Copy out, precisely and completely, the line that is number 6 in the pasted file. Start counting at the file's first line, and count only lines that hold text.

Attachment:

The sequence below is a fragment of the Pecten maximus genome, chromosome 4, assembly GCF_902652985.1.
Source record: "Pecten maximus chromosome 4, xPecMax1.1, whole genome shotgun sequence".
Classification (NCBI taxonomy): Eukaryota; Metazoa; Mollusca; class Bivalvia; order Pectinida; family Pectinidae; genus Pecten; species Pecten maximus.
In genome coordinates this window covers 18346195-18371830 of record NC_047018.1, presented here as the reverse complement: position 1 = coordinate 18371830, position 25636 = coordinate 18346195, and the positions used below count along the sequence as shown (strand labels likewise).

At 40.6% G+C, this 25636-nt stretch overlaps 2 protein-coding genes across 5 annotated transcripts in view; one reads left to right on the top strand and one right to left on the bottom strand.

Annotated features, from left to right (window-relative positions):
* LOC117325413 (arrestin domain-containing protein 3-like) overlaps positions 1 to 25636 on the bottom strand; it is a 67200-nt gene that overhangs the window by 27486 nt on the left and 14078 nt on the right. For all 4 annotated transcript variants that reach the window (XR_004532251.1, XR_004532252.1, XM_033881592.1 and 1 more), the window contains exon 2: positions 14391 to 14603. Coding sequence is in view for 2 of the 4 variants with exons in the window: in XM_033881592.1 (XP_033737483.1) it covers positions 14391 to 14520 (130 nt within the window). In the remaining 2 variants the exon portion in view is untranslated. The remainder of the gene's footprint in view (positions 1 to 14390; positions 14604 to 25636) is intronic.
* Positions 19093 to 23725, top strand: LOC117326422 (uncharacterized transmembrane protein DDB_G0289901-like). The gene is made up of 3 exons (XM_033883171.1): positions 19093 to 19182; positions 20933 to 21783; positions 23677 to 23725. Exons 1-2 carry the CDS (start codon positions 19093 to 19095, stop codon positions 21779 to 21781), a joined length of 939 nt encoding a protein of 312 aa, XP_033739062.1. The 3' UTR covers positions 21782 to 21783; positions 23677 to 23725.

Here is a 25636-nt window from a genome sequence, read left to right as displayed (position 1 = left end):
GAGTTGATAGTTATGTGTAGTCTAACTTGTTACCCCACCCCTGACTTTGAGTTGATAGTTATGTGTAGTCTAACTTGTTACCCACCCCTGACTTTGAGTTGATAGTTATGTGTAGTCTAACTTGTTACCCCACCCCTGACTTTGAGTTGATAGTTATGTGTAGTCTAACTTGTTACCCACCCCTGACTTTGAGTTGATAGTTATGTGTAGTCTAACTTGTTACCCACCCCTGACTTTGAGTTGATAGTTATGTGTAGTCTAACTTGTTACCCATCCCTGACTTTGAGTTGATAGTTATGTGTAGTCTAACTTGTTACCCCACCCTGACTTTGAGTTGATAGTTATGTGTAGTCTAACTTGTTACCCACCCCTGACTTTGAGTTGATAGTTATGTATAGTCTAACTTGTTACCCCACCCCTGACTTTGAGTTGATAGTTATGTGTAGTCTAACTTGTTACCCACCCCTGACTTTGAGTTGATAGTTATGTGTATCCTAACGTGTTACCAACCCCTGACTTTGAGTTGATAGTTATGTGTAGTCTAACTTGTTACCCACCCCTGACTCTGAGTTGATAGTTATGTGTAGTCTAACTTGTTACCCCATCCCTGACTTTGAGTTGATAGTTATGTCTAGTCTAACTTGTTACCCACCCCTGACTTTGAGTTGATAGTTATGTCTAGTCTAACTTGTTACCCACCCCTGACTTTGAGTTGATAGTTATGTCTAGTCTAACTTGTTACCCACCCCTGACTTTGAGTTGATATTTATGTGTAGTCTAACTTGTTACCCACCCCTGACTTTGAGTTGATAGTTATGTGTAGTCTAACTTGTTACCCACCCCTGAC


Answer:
Annotated features, from left to right (window-relative positions):